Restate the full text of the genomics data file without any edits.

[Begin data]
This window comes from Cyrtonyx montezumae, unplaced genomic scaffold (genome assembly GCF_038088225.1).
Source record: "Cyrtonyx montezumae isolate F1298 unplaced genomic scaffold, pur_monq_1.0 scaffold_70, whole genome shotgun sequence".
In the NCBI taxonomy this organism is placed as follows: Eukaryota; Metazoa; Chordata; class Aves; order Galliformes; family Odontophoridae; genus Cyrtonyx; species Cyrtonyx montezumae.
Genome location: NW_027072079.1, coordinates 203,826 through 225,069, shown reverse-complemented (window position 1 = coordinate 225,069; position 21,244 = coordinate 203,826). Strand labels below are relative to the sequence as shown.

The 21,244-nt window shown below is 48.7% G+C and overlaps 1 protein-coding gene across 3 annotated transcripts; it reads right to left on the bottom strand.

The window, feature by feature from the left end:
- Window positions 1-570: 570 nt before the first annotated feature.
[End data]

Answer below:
This window comes from Cyrtonyx montezumae, unplaced genomic scaffold (genome assembly GCF_038088225.1).
Source record: "Cyrtonyx montezumae isolate F1298 unplaced genomic scaffold, pur_monq_1.0 scaffold_70, whole genome shotgun sequence".
In the NCBI taxonomy this organism is placed as follows: Eukaryota; Metazoa; Chordata; class Aves; order Galliformes; family Odontophoridae; genus Cyrtonyx; species Cyrtonyx montezumae.
Genome location: NW_027072079.1, coordinates 203,826 through 225,069, shown reverse-complemented (window position 1 = coordinate 225,069; position 21,244 = coordinate 203,826). Strand labels below are relative to the sequence as shown.

The 21,244-nt window shown below is 48.7% G+C and overlaps 1 protein-coding gene across 3 annotated transcripts; it reads right to left on the bottom strand.

The window, feature by feature from the left end:
- Window positions 1-570: 570 nt before the first annotated feature.